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The symptom of the problem looks like "[0m[27m[24m[J[34;1" which on a terminal translates into the color blue.


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A little more info about my config: zsh + GNU emacs – SetJmp Nov 5 '08 at 2:59

I've got the following in my .emacs

(add-hook 'shell-mode-hook 'ansi-color-for-comint-mode-on)
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The autoload is not necessary in recent version of Emacs (it's autoloaded by default). – cjm Nov 3 '08 at 0:16
This did help, (color blue appeared) however some ASCII control codes still appeared in the buffer. No doubt there are one or more details to combine with this solution. – SetJmp Nov 5 '08 at 3:02
I think that this answer is getting upvotes reflects that it is working on some common platforms for stackoverflow users. But see also the accepted answer. – SetJmp Jul 8 '11 at 16:25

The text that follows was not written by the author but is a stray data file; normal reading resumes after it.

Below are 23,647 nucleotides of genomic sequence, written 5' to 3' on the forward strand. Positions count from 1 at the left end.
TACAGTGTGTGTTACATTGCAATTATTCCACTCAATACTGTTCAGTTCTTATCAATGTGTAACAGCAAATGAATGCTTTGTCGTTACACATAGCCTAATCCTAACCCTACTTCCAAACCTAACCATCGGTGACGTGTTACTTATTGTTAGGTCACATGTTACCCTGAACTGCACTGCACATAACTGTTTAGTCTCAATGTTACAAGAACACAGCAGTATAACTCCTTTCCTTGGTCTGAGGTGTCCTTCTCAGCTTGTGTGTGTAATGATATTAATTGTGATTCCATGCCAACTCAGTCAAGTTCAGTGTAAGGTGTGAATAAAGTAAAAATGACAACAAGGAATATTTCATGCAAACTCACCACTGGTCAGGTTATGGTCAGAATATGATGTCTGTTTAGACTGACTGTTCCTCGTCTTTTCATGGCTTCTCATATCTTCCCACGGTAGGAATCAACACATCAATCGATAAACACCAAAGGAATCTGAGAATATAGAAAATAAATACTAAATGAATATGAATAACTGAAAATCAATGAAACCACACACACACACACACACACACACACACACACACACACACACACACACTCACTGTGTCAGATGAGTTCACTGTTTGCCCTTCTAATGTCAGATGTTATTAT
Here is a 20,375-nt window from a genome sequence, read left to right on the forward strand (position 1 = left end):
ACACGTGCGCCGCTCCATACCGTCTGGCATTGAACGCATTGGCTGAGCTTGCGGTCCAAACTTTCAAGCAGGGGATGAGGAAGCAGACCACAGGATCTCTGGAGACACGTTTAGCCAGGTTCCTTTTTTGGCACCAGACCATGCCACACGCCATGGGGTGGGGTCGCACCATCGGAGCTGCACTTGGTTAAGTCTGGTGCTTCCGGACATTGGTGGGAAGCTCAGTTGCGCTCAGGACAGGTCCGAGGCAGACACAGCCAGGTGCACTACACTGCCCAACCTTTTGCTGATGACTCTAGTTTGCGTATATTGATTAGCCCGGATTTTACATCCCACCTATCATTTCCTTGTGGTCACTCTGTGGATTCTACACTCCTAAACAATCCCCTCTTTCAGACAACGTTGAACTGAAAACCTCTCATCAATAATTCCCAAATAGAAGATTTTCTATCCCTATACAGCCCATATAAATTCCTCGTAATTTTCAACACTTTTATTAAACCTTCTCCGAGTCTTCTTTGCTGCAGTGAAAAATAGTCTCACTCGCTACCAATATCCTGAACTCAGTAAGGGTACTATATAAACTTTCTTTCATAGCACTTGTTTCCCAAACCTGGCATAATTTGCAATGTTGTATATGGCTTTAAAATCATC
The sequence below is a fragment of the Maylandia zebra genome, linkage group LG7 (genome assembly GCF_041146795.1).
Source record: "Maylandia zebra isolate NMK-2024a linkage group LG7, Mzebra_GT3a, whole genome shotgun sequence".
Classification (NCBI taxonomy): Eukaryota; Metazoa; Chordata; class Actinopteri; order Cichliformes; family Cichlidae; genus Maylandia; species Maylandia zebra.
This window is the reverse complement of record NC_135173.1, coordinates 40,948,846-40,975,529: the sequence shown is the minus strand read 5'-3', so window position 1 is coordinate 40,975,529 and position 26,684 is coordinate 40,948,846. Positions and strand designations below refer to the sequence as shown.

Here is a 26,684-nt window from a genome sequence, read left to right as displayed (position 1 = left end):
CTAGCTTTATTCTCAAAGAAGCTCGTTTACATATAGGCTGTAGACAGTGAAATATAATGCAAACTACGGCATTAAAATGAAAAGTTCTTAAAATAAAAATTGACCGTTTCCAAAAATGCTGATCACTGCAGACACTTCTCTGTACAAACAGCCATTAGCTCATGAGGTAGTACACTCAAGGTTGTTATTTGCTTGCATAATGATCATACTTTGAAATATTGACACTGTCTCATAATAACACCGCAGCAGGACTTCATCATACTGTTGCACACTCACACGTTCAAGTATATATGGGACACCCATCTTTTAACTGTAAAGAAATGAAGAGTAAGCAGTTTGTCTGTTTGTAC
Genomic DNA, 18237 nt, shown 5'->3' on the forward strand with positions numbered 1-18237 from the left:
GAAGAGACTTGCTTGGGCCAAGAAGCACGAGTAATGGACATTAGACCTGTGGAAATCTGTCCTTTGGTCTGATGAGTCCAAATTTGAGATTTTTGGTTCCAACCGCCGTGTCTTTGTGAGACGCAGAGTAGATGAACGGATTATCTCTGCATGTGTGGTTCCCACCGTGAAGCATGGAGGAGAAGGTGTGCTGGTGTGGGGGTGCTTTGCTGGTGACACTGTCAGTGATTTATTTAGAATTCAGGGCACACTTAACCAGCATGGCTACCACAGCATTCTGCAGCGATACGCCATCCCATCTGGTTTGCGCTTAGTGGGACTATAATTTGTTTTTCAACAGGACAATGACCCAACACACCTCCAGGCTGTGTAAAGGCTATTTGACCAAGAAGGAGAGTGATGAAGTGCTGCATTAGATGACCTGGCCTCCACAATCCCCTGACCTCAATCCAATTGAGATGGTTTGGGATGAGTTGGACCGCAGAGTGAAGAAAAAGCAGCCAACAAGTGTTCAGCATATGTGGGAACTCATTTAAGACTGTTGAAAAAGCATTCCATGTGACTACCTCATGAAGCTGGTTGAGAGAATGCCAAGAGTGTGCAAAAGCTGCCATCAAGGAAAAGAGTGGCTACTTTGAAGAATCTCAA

Works for me in bash, so far anyway. – nroose May 28 '13 at 21:10
up vote 2 down vote accepted

The solution that is currently giving me some success is to redefine the shell function as an ansi term:

;; shell-mode
(defun sh ()
  (ansi-term "/bin/zsh"))
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This is a good idea. It also solves the incompatibility of shell-mode with commands like more/less and man. – Chris Conway Nov 6 '08 at 2:37
Shadows the "real" shell command. Use term or ansi-term directly instead of hiding the plain shell mode. – remvee Dec 9 '09 at 11:09
Fixed the shadowing. – SetJmp Jul 8 '11 at 16:23

For the "ignore" alternative, put something like "alias ls=ls" or "unset LS_COLORS" in your ~/.emacs_{bash,tsch,whatever-your-shell-is-called} file. This file is executed in all subordinate shells created by emacs.

Emacs sends the new shell the contents of the file ~/.emacs_shellname as input, if it exists, where shellname is the name of the file that the shell was loaded from. For example, if you use bash, the file sent to it is ~/.emacs_bash. If this file is not found, Emacs tries to fallback on ~/.emacs.d/

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The following should work in your .bash_profile or .bashrc

case $TERM in
export PS1='\[\e]0;\W\007\]\[\e[34;1m\]\W\[\e[0m\]\$ '
export PS1='\W\$ '
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